Does the database driver support having ? placehoders or not? (This is a problem for Linux users of DBD::Sybase connecting to MS SQL Servers on Windows.)

dbms_transactions_unsupported()

Does the database driver support real transactions with rollback and commit or not?

dbms_multi_sth_unsupported()

Does the database driver support having multiple statement handles active at once or not? (This is a problem for several types of drivers.)

dbms_indexes_unsupported()

Does the database driver support server-side indexes or not?

dbms_storedprocs_unsupported()

Does the database driver support server-side stored procedures or not?

Begin, Commit and Rollback Transactions

Note: this feature has been added recently, and the interface is subject to change.

DBIx::SQLEngine assumes auto-commit is on by default, so unless otherwise specified, each query is executed as a separate transaction. To execute multiple queries within a single transaction, use the as_one_transaction method.

are_transactions_supported()
  $boolean = $sqldb->are_transactions_supported( );

Checks to see if the database has transaction support.

as_one_transaction()
  @results = $sqldb->as_one_transaction( $sub_ref, @args );

Starts a transaction, calls the given subroutine with any arguments provided, and then commits the transaction; if an exception occurs, the transaction is rolled back instead. Will fail if we don't have transaction support.

For example:

  my $sqldb = DBIx::SQLEngine->new( ... );
  $sqldb->as_one_transaction( sub { 
    $sqldb->do_insert( ... );
    $sqldb->do_update( ... );
    $sqldb->do_delete( ... );
  } );

Or using a reference to a predefined subroutine:

  sub do_stuff {
    my $sqldb = shift;
    $sqldb->do_insert( ... );
    $sqldb->do_update( ... );
    $sqldb->do_delete( ... );
    1;
  }
  
  my $sqldb = DBIx::SQLEngine->new( ... );
  $sqldb->as_one_transaction( \&do_stuff, $sqldb )
    or warn "Unable to complete transaction";
as_one_transaction_if_supported()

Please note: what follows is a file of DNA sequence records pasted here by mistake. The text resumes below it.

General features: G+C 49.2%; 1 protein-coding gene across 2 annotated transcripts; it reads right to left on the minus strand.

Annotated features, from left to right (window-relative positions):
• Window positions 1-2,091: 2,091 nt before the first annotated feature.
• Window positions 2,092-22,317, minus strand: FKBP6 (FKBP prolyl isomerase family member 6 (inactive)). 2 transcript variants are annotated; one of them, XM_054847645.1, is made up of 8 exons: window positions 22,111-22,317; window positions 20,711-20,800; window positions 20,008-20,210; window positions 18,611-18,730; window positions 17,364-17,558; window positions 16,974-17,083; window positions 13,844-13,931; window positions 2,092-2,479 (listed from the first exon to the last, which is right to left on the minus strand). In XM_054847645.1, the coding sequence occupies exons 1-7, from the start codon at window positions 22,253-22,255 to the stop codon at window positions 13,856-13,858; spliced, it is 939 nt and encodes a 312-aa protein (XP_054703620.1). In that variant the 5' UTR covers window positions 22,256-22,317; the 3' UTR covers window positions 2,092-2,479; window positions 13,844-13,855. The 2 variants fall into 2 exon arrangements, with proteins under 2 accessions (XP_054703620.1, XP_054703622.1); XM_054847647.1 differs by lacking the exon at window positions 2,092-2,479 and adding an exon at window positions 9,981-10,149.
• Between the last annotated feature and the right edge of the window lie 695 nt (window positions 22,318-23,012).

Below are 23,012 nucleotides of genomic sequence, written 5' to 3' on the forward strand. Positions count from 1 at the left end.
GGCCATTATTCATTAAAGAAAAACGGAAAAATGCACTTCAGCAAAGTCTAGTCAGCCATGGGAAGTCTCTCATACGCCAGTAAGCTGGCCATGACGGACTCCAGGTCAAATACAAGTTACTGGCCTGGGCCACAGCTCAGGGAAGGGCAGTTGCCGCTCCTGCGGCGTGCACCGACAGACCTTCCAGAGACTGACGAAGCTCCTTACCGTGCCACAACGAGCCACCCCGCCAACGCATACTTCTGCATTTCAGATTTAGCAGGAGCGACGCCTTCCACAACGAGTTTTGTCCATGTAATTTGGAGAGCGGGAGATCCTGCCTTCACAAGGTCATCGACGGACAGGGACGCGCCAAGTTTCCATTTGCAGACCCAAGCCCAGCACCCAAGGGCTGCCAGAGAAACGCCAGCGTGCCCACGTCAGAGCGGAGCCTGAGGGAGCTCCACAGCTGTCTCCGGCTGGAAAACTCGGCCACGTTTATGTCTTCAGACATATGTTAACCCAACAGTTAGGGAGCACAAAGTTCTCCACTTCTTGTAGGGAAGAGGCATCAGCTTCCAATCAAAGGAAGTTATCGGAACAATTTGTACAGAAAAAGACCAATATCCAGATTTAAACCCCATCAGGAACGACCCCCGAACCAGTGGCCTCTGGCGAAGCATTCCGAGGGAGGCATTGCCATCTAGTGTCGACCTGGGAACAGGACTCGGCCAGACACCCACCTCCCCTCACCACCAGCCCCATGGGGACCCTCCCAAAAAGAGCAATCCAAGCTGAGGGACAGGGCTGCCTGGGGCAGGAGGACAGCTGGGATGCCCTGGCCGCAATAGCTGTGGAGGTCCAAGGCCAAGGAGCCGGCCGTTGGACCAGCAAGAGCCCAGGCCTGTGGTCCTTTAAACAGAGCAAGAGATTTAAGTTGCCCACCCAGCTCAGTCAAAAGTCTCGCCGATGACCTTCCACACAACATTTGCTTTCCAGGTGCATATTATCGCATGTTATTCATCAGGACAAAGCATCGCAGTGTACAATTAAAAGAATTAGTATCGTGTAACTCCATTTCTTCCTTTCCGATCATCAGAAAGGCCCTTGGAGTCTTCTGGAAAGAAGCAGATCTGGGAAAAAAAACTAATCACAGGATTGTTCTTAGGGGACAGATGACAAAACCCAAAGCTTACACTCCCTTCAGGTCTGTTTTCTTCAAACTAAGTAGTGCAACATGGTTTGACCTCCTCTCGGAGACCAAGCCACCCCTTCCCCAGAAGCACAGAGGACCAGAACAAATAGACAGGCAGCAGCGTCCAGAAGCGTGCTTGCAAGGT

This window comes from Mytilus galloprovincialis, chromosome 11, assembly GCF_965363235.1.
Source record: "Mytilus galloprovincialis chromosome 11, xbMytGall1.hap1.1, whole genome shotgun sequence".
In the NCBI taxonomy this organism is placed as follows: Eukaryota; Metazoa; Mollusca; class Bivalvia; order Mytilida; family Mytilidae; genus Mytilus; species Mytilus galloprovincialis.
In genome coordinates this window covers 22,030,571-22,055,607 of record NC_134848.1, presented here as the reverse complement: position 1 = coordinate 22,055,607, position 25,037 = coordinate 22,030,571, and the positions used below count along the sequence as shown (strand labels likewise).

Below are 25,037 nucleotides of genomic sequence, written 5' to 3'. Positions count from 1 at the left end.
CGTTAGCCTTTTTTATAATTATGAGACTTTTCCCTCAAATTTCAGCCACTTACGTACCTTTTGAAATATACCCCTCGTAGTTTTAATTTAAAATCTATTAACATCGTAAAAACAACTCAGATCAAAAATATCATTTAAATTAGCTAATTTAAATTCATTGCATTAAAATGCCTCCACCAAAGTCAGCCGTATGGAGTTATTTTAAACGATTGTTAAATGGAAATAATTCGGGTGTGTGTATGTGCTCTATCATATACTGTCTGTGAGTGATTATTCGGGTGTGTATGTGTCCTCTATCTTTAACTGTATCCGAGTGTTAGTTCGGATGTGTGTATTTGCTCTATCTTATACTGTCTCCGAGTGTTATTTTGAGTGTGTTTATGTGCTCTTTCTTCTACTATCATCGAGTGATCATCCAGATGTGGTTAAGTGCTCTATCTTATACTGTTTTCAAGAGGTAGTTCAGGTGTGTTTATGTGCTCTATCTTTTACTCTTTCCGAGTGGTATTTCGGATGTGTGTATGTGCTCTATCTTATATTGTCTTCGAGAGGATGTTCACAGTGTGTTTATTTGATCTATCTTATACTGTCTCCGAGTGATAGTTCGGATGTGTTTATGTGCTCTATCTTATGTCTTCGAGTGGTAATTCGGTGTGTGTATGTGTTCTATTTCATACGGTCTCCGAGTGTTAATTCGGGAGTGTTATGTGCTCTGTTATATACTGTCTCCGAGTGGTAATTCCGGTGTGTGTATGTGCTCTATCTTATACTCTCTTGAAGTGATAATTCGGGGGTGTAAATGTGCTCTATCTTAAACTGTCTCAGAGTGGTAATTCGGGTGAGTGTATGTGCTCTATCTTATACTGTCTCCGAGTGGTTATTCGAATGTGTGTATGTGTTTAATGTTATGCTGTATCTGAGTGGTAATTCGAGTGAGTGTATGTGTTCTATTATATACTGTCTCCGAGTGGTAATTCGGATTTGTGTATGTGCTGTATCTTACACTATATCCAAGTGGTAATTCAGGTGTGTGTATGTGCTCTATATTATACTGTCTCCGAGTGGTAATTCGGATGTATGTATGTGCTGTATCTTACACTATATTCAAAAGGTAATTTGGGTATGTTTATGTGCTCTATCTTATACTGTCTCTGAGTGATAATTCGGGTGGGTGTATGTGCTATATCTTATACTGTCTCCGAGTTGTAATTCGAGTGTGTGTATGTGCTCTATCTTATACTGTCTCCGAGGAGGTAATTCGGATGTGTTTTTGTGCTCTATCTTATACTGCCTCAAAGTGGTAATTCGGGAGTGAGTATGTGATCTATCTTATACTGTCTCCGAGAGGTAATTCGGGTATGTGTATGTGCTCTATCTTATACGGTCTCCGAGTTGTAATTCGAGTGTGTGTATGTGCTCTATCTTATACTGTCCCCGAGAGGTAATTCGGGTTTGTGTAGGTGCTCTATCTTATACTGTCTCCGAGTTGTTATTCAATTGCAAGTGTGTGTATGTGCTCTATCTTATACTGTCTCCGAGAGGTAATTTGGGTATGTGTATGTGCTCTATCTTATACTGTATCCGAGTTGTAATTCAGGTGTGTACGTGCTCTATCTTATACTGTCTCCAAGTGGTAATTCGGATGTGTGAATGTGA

@results = $sqldb->as_one_transaction_if_supported($sub_ref, @args)

If transaction support is available, this is equivalent to as_one_transaction. If transactions are not supported, simply performs the code in $sub_ref with no transaction protection. This is obviously not very reliable, but may be of use in some ad-hoc utilities.

Create and Drop Indexes

Note: this feature has been added recently, and the interface is subject to change.

create_index()
  $sqldb->create_index( %clauses )
sql_create_index()
  $sqldb->sql_create_index( %clauses ) : $sql, @params
drop_index()
  $sqldb->drop_index( %clauses )
sql_drop_index()
  $sqldb->sql_drop_index( %clauses ) : $sql, @params

Example:

  •   $sqldb->create_index( 
        table => $table_name, columns => @columns
      );
    
      $sqldb->drop_index( 
        table => $table_name, columns => @columns
      );
  •   $sqldb->create_index( 
        name => $index_name, table => $table_name, columns => @columns
      );
    
      $sqldb->drop_index( 
        name => $index_name
      );

Create and Drop Databases

Note: this feature has been added recently, and the interface is subject to change.

create_database()
  $sqldb->create_database( $db_name )

Fails with message "DBMS-Specific Function".

drop_database()
  $sqldb->drop_database( $db_name )

Fails with message "DBMS-Specific Function".

Call, Create and Drop Stored Procedures

Note: this feature has been added recently, and the interface is subject to change.

These methods are all subclass hooks. Fail with message "DBMS-Specific Function".

fetch_storedproc()
  $sqldb->fetch_storedproc( $proc_name, @arguments ) : $rows
do_storedproc()
  $sqldb->do_storedproc( $proc_name, @arguments ) : $row_count
create_storedproc()
  $sqldb->create_storedproc( $proc_name, $definition )
drop_storedproc()
  $sqldb->drop_storedproc( $proc_name )

INTERNAL CONNECTION METHODS (DBI DBH)

The following methods manage the DBI database handle through which we communicate with the datasource.

Accessing the DBH

get_dbh()
  $sqldb->get_dbh () : $dbh

Get the current DBH

dbh_func()
  $sqldb->dbh_func ( $func_name, @args ) : @results

Calls the DBI func() method on the database handle returned by get_dbh, passing the provided function name and arguments. See the documentation for your DBD driver to learn which functions it supports.

Initialization and Reconnection

_init()
  $sqldb->_init () 

Empty subclass hook. Called by DBIx::AnyDBD after connection is made and class hierarchy has been juggled.

reconnect()
  $sqldb->reconnect () 

Attempt to re-establish connection with original parameters

check_or_reconnect()
  $sqldb->check_or_reconnect () : $dbh

Confirms the current DBH is available with detect_any() or reconnect().

Checking For Connection

To determine if the connection is working.

detect_any()
  $sqldb->detect_any () : $boolean
  $sqldb->detect_any ( 1 ) : $boolean

Attempts to confirm that values can be retreived from the database, allowing us to determine if the connection is working, using a server-specific "trivial" or "guaranteed" query provided by sql_detect_any.

Catches any exceptions; if the query fails for any reason we return a false value. The reason for the failure is logged via warn() unless an additional argument with a true value is passed to surpress those error messages.

SQL Generation: The above detect_ method uses the following sql_ method to generate SQL statements.